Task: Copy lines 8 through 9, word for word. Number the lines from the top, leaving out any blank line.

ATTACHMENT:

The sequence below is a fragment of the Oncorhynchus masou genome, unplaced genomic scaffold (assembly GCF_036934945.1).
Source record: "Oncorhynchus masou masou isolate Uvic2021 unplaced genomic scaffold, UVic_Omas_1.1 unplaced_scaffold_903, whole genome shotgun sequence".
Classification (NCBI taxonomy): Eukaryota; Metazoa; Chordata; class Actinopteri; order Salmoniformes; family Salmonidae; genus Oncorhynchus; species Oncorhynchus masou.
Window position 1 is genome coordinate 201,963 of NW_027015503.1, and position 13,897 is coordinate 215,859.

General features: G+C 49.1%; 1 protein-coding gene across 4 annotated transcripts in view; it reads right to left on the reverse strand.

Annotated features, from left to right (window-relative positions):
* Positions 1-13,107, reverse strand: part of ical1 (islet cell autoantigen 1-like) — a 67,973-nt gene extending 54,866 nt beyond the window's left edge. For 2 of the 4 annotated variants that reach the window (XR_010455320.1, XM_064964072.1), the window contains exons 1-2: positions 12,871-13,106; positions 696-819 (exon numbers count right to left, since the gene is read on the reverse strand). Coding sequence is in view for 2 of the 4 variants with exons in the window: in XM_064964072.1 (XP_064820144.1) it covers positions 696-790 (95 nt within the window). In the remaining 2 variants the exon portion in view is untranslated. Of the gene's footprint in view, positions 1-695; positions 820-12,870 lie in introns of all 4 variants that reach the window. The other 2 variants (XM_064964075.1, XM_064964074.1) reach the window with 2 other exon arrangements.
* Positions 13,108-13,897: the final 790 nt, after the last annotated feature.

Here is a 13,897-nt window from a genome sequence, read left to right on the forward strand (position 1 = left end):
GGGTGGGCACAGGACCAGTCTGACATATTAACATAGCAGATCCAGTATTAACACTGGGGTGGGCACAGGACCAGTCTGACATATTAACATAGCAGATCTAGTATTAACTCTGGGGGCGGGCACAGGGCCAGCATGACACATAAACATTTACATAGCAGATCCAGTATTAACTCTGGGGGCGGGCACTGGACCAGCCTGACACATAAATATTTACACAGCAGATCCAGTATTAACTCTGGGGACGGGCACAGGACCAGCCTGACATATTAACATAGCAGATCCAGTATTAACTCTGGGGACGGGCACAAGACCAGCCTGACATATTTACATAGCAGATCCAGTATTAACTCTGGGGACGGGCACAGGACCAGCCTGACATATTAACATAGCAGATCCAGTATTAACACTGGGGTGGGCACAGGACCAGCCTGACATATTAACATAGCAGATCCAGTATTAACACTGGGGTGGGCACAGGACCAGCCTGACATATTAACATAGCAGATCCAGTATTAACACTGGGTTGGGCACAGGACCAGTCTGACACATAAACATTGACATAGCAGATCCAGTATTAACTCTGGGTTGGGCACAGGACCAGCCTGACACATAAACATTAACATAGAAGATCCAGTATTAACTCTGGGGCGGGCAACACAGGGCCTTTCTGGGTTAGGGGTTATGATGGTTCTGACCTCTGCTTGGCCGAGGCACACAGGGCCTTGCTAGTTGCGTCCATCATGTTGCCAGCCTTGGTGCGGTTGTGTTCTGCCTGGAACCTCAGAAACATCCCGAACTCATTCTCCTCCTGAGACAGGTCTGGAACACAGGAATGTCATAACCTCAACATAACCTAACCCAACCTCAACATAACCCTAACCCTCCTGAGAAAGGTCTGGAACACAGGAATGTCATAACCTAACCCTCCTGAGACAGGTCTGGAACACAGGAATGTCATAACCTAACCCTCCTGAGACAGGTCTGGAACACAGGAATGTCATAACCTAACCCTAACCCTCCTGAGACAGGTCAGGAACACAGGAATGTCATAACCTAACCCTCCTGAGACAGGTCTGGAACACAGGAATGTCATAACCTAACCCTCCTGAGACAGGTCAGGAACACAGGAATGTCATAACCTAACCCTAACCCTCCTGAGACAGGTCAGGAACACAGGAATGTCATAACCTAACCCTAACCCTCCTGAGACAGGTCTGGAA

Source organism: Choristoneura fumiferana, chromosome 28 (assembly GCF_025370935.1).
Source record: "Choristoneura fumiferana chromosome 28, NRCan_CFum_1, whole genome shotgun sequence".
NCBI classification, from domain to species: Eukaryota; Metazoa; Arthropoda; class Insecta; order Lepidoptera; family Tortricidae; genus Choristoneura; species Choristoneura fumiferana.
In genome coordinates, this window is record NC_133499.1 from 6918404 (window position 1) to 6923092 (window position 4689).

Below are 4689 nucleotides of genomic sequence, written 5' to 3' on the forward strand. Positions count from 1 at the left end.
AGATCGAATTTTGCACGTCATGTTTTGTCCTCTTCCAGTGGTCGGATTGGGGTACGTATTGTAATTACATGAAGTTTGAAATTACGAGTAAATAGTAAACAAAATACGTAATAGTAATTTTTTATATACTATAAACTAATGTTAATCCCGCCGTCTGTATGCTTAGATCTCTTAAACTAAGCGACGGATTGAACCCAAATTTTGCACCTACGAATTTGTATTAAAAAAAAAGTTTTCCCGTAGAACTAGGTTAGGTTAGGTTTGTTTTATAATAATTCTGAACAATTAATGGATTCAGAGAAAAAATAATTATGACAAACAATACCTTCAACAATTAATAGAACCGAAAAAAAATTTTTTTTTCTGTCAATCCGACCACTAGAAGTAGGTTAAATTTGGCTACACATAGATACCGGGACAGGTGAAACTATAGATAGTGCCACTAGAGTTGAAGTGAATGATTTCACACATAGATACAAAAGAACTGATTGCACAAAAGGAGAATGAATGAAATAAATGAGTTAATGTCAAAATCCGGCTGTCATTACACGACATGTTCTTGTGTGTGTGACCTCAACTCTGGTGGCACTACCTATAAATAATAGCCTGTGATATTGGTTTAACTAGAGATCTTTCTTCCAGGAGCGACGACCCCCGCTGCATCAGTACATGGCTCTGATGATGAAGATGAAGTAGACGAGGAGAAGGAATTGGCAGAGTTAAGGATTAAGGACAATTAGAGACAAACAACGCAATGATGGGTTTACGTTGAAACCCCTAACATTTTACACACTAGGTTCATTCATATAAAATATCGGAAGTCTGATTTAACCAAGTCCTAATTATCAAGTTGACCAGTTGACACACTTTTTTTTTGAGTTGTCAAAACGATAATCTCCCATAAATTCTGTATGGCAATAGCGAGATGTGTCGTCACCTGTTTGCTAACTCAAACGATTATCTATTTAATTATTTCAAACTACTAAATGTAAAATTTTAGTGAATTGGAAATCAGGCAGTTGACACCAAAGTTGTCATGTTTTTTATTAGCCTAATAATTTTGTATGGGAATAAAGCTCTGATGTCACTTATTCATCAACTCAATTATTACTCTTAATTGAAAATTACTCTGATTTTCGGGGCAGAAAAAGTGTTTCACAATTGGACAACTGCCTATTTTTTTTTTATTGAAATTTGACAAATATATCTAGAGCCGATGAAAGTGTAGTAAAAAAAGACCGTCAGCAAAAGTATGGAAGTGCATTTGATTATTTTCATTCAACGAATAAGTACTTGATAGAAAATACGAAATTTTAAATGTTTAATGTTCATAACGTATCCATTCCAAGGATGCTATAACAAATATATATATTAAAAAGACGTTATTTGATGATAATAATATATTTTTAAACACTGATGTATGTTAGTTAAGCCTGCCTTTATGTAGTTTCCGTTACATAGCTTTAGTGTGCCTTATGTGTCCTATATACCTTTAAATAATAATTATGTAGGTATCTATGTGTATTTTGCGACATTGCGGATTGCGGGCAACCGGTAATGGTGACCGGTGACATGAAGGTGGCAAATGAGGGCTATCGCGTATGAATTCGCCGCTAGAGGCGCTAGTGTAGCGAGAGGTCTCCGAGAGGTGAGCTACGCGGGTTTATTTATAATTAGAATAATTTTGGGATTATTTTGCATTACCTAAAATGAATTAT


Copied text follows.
* Positions 13,108-13,897: the final 790 nt, after the last annotated feature.

Here is a 13,897-nt window from a genome sequence, read left to right on the forward strand (position 1 = left end):